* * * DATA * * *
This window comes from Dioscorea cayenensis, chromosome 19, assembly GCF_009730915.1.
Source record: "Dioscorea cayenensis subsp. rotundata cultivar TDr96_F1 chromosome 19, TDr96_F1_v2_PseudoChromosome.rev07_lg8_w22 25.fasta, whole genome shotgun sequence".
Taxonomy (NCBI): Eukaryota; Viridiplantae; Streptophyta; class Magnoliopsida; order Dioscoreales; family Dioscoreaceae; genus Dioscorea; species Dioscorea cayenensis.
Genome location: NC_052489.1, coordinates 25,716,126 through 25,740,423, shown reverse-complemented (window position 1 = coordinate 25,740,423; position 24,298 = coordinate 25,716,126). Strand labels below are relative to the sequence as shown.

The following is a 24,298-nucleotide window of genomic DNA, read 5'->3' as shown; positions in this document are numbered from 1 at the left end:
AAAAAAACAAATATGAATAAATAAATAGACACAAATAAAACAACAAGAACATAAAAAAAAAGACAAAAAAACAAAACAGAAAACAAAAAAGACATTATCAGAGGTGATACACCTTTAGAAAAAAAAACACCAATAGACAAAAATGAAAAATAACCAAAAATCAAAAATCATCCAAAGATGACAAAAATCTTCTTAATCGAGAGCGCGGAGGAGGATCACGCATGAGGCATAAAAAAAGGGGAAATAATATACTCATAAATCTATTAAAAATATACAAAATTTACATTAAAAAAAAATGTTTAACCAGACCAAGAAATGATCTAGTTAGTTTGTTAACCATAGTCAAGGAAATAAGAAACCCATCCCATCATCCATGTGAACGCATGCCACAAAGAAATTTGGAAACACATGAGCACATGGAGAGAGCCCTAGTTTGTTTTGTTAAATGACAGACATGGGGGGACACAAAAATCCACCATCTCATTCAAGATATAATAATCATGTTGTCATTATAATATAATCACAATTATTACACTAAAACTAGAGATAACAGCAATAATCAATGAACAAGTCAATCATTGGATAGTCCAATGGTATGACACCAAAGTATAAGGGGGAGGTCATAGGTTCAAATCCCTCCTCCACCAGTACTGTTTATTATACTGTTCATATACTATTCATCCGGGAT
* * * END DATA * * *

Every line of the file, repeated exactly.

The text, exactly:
This window comes from Dioscorea cayenensis, chromosome 19, assembly GCF_009730915.1.
Source record: "Dioscorea cayenensis subsp. rotundata cultivar TDr96_F1 chromosome 19, TDr96_F1_v2_PseudoChromosome.rev07_lg8_w22 25.fasta, whole genome shotgun sequence".
Taxonomy (NCBI): Eukaryota; Viridiplantae; Streptophyta; class Magnoliopsida; order Dioscoreales; family Dioscoreaceae; genus Dioscorea; species Dioscorea cayenensis.
Genome location: NC_052489.1, coordinates 25,716,126 through 25,740,423, shown reverse-complemented (window position 1 = coordinate 25,740,423; position 24,298 = coordinate 25,716,126). Strand labels below are relative to the sequence as shown.

The following is a 24,298-nucleotide window of genomic DNA, read 5'->3' as shown; positions in this document are numbered from 1 at the left end:
AAAAAAACAAATATGAATAAATAAATAGACACAAATAAAACAACAAGAACATAAAAAAAAAGACAAAAAAACAAAACAGAAAACAAAAAAGACATTATCAGAGGTGATACACCTTTAGAAAAAAAAACACCAATAGACAAAAATGAAAAATAACCAAAAATCAAAAATCATCCAAAGATGACAAAAATCTTCTTAATCGAGAGCGCGGAGGAGGATCACGCATGAGGCATAAAAAAAGGGGAAATAATATACTCATAAATCTATTAAAAATATACAAAATTTACATTAAAAAAAAATGTTTAACCAGACCAAGAAATGATCTAGTTAGTTTGTTAACCATAGTCAAGGAAATAAGAAACCCATCCCATCATCCATGTGAACGCATGCCACAAAGAAATTTGGAAACACATGAGCACATGGAGAGAGCCCTAGTTTGTTTTGTTAAATGACAGACATGGGGGGACACAAAAATCCACCATCTCATTCAAGATATAATAATCATGTTGTCATTATAATATAATCACAATTATTACACTAAAACTAGAGATAACAGCAATAATCAATGAACAAGTCAATCATTGGATAGTCCAATGGTATGACACCAAAGTATAAGGGGGAGGTCATAGGTTCAAATCCCTCCTCCACCAGTACTGTTTATTATACTGTTCATATACTATTCATCCGGGAT